While smart web developers figured out early on that affiliate programs and link exchange were smart marketing. Bloggers have taken it a step further with blogrolls or lists of links as a form of "currency". Following a trackback, I found this post by mac software developer Rainer Brockerhoff at his blog billed as a "Stochastic Aleatory Ontological Expostulations". It appears that he sees links as a form of Whuffie, "hey 'huckleberry thats a mighty large blogroll your hefting theya". His large list of links gets him a ranking of 108th most prolific linkers at The Blogging Ecosystem.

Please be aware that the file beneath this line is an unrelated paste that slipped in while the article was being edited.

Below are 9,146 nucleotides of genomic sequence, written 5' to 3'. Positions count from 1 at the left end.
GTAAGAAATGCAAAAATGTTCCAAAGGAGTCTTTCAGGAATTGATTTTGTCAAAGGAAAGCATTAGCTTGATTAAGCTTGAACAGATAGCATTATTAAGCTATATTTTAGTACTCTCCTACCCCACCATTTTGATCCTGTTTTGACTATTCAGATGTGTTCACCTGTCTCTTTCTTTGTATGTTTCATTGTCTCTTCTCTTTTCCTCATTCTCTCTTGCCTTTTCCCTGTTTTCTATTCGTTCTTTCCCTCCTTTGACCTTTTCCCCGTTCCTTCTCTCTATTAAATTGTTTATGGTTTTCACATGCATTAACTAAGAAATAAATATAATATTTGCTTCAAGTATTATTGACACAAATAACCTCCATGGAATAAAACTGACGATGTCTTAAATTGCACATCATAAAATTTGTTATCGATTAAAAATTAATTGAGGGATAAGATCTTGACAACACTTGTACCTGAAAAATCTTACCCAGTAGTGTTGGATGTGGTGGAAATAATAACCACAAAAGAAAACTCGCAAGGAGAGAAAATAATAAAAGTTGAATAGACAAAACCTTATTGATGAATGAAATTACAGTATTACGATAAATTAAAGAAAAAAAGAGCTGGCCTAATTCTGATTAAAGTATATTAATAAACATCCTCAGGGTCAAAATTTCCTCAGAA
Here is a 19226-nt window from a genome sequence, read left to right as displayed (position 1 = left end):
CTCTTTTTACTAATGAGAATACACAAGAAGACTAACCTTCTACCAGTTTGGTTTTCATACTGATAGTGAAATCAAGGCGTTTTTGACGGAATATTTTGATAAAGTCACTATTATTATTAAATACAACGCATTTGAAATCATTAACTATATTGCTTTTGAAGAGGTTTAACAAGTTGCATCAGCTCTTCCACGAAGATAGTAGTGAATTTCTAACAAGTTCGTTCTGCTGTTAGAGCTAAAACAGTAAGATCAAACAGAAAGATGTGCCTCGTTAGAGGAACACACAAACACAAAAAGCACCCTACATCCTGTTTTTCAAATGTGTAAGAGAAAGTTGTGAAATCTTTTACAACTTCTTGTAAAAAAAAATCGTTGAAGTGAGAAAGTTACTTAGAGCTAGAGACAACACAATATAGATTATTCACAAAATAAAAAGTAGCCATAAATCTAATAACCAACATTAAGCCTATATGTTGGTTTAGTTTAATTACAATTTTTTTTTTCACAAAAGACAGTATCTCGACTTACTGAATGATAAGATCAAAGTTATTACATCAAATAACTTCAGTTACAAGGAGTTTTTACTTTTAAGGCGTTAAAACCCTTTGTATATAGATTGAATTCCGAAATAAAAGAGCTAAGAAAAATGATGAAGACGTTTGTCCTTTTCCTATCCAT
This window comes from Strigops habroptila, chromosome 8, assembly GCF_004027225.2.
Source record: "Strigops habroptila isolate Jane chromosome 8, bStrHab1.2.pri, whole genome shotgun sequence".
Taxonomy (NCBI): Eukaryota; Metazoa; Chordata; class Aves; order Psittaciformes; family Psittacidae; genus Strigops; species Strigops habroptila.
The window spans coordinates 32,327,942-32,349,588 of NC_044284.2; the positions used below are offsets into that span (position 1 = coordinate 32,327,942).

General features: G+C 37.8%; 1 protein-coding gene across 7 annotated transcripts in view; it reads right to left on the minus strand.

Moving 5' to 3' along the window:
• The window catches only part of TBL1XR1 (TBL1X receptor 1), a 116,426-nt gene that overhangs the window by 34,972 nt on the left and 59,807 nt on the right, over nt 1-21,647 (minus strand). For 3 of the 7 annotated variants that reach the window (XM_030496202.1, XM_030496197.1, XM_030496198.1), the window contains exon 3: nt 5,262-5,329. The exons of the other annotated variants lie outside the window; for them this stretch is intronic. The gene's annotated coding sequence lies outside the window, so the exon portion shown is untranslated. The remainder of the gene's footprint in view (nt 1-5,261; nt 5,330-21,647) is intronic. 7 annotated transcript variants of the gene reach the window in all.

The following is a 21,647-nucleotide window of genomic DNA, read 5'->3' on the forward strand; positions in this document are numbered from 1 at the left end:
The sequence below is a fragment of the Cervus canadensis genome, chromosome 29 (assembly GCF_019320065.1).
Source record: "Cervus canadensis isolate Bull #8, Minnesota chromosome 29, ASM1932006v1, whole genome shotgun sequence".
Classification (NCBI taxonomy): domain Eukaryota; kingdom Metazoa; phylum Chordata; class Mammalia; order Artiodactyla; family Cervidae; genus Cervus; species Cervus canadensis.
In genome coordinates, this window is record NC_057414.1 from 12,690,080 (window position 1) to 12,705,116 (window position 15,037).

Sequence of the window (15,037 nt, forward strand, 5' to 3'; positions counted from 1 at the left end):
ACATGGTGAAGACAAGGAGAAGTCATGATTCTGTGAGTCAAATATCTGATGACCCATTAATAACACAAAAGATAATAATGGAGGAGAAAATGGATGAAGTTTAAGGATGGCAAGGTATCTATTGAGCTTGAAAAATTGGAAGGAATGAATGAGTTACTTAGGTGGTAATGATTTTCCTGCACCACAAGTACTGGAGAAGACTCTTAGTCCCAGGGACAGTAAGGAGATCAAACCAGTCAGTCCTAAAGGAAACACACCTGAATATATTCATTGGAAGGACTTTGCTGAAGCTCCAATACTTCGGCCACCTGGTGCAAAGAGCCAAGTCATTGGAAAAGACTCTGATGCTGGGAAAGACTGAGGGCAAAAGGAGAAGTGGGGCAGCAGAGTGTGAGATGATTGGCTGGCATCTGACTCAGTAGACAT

To borrow from wordsmith Tim Oren at Due Diligence: I am not sure if blogrolls are "fungible". Meaning it is not a goods or commodities that is freely exchangeable. Really anyone could just take an entire top 500 (of 101,617) links and blogrol them onto a page. This would likely build some traffic. But to me when I scope a blogs 'linkum, I expect it to have some relevance to the content. I especially like when they categorize or define the hyperlinks. My blogroll is a small list of blogs that I regularly visit and that seem to share some of the interests that I have. Then again I do not spend much time in the "social blogoshpere" that teens munge about in, with blog titles like "my sucky life", and posts like "I am having my period today." These blogrolls tend to be links of their friends who have blogs, a smaller network of buddies. While, I try not to blog about blogging as too many sites exercise this masturbatory behavior, I think the idea of social networking and it's complex application in the blogosphere is worthy of study. Check out this cool graph and indepth study from Ross Mayfield's Blog. [UPDATE: Also see Technorati's David Sifrey's archived post about this.]